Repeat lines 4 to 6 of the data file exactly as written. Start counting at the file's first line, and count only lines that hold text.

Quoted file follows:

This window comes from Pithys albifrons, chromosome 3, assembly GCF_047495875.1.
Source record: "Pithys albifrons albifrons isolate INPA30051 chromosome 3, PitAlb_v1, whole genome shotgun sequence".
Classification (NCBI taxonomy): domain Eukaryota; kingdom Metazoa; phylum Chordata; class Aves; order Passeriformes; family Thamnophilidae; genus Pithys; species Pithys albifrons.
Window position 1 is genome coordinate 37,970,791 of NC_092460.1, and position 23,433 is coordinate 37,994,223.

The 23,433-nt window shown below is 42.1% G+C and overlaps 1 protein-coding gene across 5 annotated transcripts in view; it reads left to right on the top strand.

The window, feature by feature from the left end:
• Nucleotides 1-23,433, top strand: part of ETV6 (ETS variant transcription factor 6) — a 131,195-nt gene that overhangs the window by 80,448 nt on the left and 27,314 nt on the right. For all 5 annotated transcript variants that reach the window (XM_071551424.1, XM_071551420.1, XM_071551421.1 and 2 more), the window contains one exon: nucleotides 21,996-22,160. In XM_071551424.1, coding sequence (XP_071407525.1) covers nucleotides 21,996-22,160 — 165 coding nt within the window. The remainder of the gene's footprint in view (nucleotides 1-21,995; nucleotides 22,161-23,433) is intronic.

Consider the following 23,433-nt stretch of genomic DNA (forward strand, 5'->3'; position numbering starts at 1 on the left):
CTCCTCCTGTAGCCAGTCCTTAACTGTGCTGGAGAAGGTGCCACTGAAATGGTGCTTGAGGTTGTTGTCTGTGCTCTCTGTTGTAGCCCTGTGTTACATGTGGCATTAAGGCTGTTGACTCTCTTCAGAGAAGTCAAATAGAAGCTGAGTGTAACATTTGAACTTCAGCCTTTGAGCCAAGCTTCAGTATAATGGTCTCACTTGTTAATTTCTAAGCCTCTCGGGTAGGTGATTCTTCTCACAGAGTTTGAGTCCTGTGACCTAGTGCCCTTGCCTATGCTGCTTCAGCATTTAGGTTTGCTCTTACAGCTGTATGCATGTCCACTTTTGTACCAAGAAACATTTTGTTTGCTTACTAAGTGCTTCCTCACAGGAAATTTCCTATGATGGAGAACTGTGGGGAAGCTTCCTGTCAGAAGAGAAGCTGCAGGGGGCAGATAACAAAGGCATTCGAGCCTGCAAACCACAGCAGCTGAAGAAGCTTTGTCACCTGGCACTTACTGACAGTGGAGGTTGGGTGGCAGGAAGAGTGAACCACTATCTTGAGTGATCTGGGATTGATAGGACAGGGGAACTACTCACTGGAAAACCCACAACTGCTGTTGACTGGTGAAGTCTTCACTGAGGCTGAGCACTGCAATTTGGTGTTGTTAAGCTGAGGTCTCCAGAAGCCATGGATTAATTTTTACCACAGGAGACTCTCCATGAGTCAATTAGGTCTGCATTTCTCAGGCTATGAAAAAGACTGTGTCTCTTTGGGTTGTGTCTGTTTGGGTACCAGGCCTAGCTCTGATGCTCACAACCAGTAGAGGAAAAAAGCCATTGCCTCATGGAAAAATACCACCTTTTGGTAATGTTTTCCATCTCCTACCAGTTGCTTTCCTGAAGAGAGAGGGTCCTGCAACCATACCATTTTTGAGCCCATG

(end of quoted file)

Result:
Window position 1 is genome coordinate 37,970,791 of NC_092460.1, and position 23,433 is coordinate 37,994,223.

The 23,433-nt window shown below is 42.1% G+C and overlaps 1 protein-coding gene across 5 annotated transcripts in view; it reads left to right on the top strand.

The window, feature by feature from the left end: